How do you match your taste buds to the apples of the moment? Karen Peixoto and Watsonville’s Billy Bob Orchards, fixtures at several Santa Cruz County farmers markets, will help you find the perfect pairings.
Nothing evokes fall more than a crisp apple. Growing up in the Northeast, my family and I would make a trip up to our local U-pick orchard each fall. My favorite apple was always the McIntosh, and I’d eat almost as many as I’d bring home in my bag.
My beloved McIntosh is difficult to find outside the Northeast, however, so I’m on the hunt for a new favorite. As a new Santa Cruz resident, I was thrilled to find my way to Billy Bob Orchards’ stand at the Live Oak farmers market on a recent Sunday.
Got questions about Santa Cruz county farmers markets? Here’s where to find answers.
Karen Peixoto works the stand, surrounded by numerous crates filled with dazzling apples: yellow-green Mutsu, red Jonagold and the rose blush of the Pink Lady. Despite the fact that it’s nearly 1 p.m., the end of the market, the stands are still bustling with customers.
Peixoto is describing the Jonagold flavor profile to a customer: “It’s the most well balanced in flavor, so it’s got some sweet, some tart. An excellent apple to eat, and a really good apple to cook with — that’s the variety a lot of people will use when they enter their pies into the fair.”
Billy Bob Orchards has been a small family-owned farm from its inception. Karen’s husband, Billy Peixoto, took over the Watsonville orchard from his father in 1983. His father started it as a hobby, Billy says, and chose apples because they seemed easy to grow. Later, his mother started selling the apples right from their home, as well as to local grocery stores. That was 39 years ago.
The name Billy Bob? When Billy inherited the orchard, he did so with his brother Bob, who worked on it for four years before moving on. But the Billy Bob name has lasted.
Billy Bob Orchards now consists of 14 acres and grows 22 varieties of apples — all organic. It sells its apples primarily at farmers markets — including Scotts Valley, Westside Santa Cruz and Live Oak in Santa Cruz County — from September through February.
It’s still just Billy doing nearly all of the growing and harvesting, says Karen. She and her son, Zac, sell apples at the markets, and Billy hires some additional help during picking season. “But that’s pretty much it,” Karen said.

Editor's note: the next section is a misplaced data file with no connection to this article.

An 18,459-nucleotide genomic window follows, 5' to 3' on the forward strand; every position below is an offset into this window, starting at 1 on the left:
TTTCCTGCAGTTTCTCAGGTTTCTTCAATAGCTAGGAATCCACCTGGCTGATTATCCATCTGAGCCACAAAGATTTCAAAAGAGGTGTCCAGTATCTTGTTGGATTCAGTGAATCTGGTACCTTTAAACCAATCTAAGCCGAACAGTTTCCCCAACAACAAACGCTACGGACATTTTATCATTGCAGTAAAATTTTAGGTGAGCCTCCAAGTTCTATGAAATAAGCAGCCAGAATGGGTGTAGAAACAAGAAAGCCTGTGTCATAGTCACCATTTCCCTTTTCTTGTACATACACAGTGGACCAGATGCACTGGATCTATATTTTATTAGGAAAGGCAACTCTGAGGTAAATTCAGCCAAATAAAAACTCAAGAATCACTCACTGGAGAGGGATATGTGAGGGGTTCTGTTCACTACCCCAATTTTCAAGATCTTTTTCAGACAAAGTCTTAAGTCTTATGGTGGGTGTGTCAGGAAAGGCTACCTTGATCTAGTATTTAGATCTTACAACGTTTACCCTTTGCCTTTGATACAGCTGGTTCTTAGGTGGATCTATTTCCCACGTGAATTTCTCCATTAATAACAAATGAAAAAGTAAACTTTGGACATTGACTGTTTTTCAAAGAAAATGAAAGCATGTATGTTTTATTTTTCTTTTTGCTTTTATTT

According to Karen Peixoto, the most popular apple is “a toss-up between Honeycrisp and Fuji. Honeycrisp has definitely grown [in popularity] even in the time I’ve been doing it ... because of the flavor. Fuji is what people have always thought an apple is.” How do the Peixotos decide which apples to grow more of? It’s simple: If they can sell them, they’ll grow them.
So what should I try out to temper my McIntosh hankering? Billy Peixoto had numerous suggestions, but he particularly sold me on Braeburn, available now, and Gold Rush, which will make its debut later in the fall. He recommended leaving both in a cold place for a few weeks. Braeburn starts as tart but will “turn sweeter and sweeter” with time. Giving Gold Rush time to chill will cause the apple’s skin to “wrinkle up, just like our skin if you push on the back of your hand,” he said, but “the flesh [will be] crunchy and juicy.”
The family has made apple-picking easy, arranging what’s seasonal from sweet to tart on their table at the farmers market. Then there’s the in-person customization: Said Bill of Karen, “she’s pretty sharp with all the varieties … if you tell her your taste preference she could steer you in the right direction.”
Find Billy Bob Orchards’ apples at farmers markets in Scotts Valley, on Santa Cruz’s Westside and Live Oak.